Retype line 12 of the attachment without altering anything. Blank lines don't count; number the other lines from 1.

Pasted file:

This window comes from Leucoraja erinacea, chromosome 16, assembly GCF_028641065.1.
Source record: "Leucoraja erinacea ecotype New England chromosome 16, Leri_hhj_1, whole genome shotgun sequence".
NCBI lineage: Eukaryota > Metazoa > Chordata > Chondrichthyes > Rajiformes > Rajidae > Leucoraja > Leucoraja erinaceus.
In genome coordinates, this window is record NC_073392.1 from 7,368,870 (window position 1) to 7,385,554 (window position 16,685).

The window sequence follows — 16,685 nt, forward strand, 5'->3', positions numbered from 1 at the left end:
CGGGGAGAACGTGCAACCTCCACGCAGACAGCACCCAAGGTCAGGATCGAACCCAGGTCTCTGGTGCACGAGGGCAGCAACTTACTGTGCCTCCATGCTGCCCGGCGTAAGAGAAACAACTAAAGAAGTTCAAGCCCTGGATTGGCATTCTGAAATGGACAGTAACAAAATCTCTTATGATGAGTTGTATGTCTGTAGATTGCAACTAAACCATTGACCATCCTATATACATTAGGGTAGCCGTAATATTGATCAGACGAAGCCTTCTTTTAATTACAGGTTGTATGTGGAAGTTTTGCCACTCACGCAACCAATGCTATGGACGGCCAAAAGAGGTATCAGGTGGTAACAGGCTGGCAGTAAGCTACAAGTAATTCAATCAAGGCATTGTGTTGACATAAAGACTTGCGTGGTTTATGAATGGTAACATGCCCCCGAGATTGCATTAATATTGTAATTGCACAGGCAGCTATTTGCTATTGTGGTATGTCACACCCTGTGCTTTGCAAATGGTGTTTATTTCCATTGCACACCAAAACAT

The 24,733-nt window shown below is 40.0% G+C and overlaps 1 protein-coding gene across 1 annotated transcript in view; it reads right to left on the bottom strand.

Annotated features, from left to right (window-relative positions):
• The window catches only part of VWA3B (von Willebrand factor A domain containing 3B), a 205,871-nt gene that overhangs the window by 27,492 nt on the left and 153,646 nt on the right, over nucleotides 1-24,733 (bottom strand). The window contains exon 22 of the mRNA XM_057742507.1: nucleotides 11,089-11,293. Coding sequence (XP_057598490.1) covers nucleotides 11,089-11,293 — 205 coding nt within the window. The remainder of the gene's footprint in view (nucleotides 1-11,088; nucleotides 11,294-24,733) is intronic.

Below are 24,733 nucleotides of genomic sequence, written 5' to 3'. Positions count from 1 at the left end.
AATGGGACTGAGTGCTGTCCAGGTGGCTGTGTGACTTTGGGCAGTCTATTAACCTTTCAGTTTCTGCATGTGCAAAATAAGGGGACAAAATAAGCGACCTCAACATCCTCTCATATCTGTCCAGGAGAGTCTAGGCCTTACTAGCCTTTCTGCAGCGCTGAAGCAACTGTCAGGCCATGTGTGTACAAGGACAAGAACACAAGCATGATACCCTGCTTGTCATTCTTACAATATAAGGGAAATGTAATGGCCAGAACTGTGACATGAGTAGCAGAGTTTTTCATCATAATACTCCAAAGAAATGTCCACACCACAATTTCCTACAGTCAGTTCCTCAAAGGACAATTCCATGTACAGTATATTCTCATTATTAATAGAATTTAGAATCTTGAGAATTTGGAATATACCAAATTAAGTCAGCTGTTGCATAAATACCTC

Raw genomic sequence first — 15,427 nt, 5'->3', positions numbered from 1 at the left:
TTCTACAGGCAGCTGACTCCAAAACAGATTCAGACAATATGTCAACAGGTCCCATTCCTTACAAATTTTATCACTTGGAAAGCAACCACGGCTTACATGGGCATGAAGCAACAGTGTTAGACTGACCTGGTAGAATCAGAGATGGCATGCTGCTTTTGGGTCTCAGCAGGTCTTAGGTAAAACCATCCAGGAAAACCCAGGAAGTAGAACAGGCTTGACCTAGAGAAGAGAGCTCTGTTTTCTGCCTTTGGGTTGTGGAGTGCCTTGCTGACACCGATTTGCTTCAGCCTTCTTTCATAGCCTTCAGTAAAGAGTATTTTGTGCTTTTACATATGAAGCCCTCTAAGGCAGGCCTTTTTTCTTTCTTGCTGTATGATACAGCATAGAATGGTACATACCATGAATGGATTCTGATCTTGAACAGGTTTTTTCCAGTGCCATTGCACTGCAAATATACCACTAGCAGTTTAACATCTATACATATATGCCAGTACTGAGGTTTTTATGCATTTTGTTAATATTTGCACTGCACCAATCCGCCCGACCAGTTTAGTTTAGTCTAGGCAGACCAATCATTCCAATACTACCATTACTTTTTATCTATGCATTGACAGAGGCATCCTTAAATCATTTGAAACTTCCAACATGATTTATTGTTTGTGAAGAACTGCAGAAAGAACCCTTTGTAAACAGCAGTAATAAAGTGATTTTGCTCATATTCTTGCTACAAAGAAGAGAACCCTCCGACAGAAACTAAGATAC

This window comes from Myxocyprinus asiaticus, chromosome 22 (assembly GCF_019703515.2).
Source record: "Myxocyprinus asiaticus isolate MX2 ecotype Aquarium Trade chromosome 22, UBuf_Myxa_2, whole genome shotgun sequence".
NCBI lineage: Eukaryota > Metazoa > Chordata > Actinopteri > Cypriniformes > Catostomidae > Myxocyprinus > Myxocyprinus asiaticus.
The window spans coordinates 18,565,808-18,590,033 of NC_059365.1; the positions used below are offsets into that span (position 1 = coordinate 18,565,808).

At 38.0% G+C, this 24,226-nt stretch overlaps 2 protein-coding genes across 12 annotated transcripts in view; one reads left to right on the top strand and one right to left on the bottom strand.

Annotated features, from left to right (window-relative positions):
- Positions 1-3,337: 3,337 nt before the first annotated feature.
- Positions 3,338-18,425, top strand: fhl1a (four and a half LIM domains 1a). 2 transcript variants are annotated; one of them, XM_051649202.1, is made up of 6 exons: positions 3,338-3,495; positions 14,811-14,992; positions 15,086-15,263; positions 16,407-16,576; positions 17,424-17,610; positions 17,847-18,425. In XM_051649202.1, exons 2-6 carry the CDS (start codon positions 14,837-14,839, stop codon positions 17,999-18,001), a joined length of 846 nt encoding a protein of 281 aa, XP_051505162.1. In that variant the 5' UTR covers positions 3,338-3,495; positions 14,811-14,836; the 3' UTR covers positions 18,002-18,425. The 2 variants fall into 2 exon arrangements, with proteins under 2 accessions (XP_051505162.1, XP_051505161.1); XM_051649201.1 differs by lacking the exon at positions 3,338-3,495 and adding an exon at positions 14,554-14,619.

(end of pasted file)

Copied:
Raw genomic sequence first — 15,427 nt, 5'->3', positions numbered from 1 at the left: